Class docstrings should include an explanation of the purpose of the class and, when applicable, how it relates to standard neuroscientific data. They should also include at least one example, which should be written so it can be run as-is from a clean newly-started Python interactive session (that means all imports should be included). Finally, they should include a list of all arguments, attributes, and properties, with explanations. Properties that return data calculated from other data should explain what calculation is done. A list of methods is not needed, since documentation will be generated from the method docstrings.

Method and function docstrings should include an explanation for what the method or function does. If this may not be clear, one or more examples may be included. Examples that are only a few lines do not need to include imports or setup, but more complicated examples should have them.

Examples can be tested easily using the iPython %doctest_mode magic. This will strip >>> and ... from the beginning of each line of the example, so the example can be copied and pasted as-is.

The documentation is written in reStructuredText, using the Sphinx documentation system. Any mention of another Neo module, class, attribute, method, or function should be properly marked up so automatic links can be generated. The same goes for quantities or numpy.

To build the documentation:

$ cd python-neo/doc
$ make html

Then open some/directory/python-neo/doc/build/html/index.html in your browser.

Committing your changes

Once you are happy with your changes, run the test suite again to check that you have not introduced any new bugs. It is also recommended to check your code with a code checking program, such as pyflakes or flake8. Then you can commit them to your local repository:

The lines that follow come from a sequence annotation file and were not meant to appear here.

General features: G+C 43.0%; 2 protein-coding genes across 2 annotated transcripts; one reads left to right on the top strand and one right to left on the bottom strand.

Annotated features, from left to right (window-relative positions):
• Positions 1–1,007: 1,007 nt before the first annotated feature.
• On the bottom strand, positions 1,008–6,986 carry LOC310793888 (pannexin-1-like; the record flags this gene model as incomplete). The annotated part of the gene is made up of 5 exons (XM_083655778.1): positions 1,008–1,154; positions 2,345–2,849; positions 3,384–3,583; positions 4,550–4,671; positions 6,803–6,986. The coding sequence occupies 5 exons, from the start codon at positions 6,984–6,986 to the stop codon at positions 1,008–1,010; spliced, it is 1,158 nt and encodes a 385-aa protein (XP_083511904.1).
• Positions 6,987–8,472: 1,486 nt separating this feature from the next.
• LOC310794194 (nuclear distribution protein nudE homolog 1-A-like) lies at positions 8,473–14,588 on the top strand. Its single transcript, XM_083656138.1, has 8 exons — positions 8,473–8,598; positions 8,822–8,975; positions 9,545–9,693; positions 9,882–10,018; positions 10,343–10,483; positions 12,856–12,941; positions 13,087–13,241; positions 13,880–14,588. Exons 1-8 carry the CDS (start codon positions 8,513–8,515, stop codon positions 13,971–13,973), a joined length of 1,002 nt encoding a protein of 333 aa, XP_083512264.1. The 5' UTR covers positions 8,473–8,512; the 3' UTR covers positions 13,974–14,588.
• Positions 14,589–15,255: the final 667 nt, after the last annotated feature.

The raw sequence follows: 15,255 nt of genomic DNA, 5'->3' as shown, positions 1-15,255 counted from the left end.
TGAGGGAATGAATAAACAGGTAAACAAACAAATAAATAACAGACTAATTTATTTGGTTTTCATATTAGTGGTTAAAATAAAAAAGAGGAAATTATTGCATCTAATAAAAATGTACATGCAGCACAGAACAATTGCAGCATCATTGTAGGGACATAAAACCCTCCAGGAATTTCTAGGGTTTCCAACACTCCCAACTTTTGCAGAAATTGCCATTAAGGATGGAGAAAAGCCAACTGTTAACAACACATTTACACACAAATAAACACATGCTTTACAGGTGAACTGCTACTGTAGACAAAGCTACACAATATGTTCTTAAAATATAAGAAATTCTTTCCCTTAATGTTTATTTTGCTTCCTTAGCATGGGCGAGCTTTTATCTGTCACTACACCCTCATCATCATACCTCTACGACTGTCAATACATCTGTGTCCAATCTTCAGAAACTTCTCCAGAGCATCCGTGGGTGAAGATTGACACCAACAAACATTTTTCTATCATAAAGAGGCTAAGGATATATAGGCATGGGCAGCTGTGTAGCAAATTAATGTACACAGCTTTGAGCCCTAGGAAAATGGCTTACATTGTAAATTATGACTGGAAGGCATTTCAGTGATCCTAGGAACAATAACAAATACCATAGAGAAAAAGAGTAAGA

$ git commit -m 'informative commit message'

If this is your first commit to the project, please add your name and affiliation/employer to doc/source/authors.rst

You can then push your changes to your online repository on GitHub:

$ git push

Once you think your changes are ready to be included in the main Neo repository, open a pull request on GitHub (see

Python 3

Neo core should work with both recent versions of Python 2 (versions 2.6 and 2.7) and Python 3 (version 3.3 or newer). Neo IO modules should ideally work with both Python 2 and 3, but certain modules may only work with one or the other (see Installation).

So far, we have managed to write code that works with both Python 2 and 3. Mainly this involves avoiding the print statement (use instead), and putting from __future__ import division at the beginning of any file that uses division.

If in doubt, Porting to Python 3 by Lennart Regebro is an excellent resource.

The most important thing to remember is to run tests with at least one version of Python 2 and at least one version of Python 3. There is generally no problem in having multiple versions of Python installed on your computer at once: e.g., on Ubuntu Python 2 is available as python and Python 3 as python3, while on Arch Linux Python 2 is python2 and Python 3 python. See PEP394 for more on this. Using virtual environments makes this very straightforward.

Coding standards and style

All code should conform as much as possible to PEP 8, and should run with Python 2.6, 2.7, and 3.3 or newer.

You can use the pep8 program to check the code for PEP 8 conformity. You can also use flake8, which combines pep8 and pyflakes.

However, the pep8 and flake8 programs do not check for all PEP 8 issues. In particular, they do not check that the import statements are in the correct order.

Also, please do not use from xyz import *. This is slow, can lead to conflicts, and makes it difficult for code analysis software.

Making a release

Add a section in /doc/source/whatisnew.rst for the release.

First check that the version string (in neo/,, doc/ and doc/install.rst) is correct.

To build a source package:

$ python sdist

To upload the package to PyPI (currently Samuel Garcia and Andrew Davison have the necessary permissions to do this):

$ python sdist upload
$ python upload_docs --upload-dir=doc/build/html

Finally, tag the release in the Git repository and push it:

$ git tag <version>
$ git push --tags origin

If you want to develop your own IO module

See IO developers’ guide for implementation of a new IO.